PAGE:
Goodbye, Columbus (1969)

Goodbye, Columbus (1969)

“If I let you kiss me, would you stop being so nasty?”

When a library clerk (Richard Benjamin) falls in love with the pampered daughter (Ali MacGraw) of a plumbing store owner (Jack Klugman), their romance is tested by class differences.

Genres, Themes, Actors, and Directors:

  • Ali MacGraw Films
  • Cross-Class Romance
  • Richard Benjamin Films

Ali MacGraw made her starring debut in this well-received adaptation of Phillip Roth’s novella of the same name (his first published work). Unfortunately, those unfamiliar with Roth and/or this book (like me) may struggle to understand what was so appealing to audiences at the time about this tale, other than perhaps the frank depiction of an inter-class romance between individuals from two socio-economically diverse mid-century Jewish households.

We see plenty of romantic montage sequences set to a jazzy score; watch MacGraw’s family casually mistreating their Black housemaid (Royce Wallace):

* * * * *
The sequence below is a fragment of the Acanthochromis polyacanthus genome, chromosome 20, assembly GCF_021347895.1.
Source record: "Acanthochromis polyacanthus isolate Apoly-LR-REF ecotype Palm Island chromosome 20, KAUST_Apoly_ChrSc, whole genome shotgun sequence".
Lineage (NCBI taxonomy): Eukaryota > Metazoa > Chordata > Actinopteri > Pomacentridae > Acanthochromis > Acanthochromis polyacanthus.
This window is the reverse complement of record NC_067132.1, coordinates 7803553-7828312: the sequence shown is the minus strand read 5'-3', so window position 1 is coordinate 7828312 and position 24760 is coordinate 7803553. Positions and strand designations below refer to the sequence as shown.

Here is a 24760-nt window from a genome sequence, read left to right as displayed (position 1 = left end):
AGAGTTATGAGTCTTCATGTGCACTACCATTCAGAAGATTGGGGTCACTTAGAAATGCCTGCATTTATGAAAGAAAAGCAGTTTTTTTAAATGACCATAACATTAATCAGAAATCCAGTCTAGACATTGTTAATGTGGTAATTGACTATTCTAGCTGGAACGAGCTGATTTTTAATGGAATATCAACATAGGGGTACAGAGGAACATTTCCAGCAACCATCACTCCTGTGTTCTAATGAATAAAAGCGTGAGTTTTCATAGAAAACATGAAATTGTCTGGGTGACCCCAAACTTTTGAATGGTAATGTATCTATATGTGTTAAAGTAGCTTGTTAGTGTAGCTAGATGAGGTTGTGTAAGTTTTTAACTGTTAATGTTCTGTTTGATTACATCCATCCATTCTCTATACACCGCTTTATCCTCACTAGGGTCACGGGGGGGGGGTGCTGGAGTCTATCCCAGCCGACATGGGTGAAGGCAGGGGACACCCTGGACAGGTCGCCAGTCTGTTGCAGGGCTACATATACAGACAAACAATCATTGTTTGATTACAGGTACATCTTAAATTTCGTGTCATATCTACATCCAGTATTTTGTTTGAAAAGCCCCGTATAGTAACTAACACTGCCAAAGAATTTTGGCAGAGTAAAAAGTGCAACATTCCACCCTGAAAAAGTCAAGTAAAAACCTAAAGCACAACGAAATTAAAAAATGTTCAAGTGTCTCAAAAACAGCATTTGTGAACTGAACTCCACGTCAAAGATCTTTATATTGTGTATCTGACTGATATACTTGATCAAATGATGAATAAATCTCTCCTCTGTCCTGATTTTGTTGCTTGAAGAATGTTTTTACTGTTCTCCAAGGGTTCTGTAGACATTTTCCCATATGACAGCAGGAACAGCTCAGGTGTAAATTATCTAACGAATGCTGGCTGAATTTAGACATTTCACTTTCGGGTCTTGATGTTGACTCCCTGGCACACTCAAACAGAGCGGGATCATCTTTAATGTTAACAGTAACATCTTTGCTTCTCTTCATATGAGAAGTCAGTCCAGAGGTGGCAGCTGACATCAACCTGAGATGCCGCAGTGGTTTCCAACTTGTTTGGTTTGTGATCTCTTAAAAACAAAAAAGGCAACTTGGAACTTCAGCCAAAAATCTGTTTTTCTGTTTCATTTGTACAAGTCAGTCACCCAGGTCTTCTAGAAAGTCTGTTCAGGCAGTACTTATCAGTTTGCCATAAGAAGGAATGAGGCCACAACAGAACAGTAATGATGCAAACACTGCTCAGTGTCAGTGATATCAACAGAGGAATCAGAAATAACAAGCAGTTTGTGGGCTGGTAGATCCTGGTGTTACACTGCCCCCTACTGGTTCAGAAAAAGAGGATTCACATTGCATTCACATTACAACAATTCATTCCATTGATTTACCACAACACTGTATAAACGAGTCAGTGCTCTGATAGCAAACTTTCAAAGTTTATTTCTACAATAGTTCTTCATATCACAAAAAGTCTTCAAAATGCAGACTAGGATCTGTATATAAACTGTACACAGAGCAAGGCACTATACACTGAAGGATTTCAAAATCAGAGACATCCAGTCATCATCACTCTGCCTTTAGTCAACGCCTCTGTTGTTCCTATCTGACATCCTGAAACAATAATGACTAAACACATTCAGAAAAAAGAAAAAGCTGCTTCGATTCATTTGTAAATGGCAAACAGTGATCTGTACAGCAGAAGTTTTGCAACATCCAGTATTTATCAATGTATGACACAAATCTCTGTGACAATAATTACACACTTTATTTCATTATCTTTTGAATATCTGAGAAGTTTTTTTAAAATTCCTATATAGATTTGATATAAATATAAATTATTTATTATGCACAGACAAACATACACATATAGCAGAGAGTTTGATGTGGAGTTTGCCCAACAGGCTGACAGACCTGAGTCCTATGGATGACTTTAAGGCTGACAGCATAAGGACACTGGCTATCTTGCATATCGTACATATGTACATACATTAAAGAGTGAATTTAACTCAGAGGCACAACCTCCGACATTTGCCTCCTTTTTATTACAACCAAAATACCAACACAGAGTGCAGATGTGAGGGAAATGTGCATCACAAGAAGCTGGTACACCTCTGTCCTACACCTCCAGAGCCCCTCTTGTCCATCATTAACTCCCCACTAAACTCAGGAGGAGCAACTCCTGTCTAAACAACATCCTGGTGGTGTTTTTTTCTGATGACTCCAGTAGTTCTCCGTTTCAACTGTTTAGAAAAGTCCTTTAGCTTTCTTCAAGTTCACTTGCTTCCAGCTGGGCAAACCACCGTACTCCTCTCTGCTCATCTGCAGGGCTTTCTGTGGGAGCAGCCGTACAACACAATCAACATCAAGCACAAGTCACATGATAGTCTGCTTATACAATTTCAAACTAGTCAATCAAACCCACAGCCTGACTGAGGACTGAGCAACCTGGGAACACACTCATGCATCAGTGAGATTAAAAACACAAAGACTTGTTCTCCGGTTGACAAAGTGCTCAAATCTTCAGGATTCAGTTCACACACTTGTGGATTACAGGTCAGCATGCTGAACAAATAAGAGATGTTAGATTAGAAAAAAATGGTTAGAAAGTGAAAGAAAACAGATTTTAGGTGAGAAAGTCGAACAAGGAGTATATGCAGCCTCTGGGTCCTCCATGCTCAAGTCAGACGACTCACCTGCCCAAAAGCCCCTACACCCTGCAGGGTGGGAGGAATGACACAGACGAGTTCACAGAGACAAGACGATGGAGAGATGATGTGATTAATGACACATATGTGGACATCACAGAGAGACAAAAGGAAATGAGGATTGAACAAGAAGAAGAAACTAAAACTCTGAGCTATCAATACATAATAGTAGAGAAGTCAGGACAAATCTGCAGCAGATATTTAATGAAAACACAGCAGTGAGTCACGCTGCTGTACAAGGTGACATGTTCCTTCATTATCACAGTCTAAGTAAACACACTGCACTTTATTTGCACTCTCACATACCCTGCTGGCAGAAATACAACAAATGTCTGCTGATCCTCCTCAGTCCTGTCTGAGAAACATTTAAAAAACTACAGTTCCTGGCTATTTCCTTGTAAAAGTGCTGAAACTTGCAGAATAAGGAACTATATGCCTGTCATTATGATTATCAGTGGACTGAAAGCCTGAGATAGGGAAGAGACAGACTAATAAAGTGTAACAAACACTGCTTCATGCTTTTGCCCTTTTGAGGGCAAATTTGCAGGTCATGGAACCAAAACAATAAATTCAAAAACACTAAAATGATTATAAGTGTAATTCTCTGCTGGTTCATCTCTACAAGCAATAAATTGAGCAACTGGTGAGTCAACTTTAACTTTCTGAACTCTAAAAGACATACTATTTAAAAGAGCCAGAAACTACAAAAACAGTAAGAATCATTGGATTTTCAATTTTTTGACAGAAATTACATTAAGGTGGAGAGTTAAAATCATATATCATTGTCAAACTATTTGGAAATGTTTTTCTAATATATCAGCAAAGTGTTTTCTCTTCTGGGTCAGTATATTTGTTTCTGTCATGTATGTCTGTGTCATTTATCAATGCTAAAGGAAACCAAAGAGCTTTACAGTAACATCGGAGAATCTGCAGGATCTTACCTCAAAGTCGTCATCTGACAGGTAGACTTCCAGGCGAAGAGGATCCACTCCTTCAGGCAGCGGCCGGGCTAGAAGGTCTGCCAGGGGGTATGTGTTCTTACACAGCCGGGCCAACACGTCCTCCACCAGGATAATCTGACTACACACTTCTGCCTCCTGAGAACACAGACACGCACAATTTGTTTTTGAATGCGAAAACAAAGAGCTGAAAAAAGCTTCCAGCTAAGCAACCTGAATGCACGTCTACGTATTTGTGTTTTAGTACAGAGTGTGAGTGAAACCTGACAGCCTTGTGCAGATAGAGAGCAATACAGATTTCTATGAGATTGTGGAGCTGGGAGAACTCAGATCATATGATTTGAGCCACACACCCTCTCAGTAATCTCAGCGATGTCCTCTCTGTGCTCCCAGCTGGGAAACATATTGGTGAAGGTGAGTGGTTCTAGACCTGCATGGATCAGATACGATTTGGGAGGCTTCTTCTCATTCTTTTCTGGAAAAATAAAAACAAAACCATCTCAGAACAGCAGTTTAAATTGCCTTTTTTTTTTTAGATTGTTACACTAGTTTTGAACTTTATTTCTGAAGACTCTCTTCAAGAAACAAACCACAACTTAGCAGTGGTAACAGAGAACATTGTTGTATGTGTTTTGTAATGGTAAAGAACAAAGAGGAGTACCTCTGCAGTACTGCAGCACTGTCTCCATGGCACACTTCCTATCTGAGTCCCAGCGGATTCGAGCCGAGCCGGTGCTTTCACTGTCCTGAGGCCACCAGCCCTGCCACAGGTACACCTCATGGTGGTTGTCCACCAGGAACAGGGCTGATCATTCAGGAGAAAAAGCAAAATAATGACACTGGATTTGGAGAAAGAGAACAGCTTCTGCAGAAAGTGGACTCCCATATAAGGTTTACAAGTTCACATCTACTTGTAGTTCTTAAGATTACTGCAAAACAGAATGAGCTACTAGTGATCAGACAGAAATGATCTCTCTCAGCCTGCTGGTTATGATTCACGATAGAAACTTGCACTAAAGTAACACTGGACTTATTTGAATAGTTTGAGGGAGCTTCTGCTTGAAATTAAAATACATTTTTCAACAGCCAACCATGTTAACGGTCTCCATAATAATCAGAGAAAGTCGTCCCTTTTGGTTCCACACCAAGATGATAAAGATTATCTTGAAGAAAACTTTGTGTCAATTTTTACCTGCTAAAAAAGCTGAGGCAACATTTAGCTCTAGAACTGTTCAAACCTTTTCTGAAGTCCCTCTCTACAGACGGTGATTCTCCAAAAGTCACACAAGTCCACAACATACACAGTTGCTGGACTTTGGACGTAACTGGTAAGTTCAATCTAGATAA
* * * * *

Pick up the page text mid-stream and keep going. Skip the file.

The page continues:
… see MacGraw’s younger sister Julie (Lori Shell) spoiled like crazy; observe how odd MacGraw’s soon-to-be-married brother Ron (Michael Meyers) is:

… and get just a few glimpses of Benjamin’s chaotic lower-class life with his Aunt Gladys (Sylvia Strause). There’s not much else to it. This one is only must-see for fans of the book who are curious to see its (apparently quite faithful) transfer to the big screen.

Notable Performances, Qualities, and Moments:

  • Fine cinematography

Must See?
No; skip this one.


One thought on “Goodbye, Columbus (1969)

  1. (Rewatch 12/26/20.) A once-must, as a representative film of the ’60s.

    ‘GC’ is a well-observed example of culture / class-divide and a more-honest depiction of a relationship than, say, MacGraw’s lamentable follow-up ‘Love Story’. (‘GC’ also contains her most natural performance.) The dialogue is consistently sharp and the performances are nicely delineated, thanks to Larry Peerce’s direction.

    I wouldn’t say that the film is meant to be “appealing” as much as accurate. I recall, when I saw this film on its release, being somewhat stunned by the harshness of the film’s final confrontation scene. Seeing it again, it still holds power.

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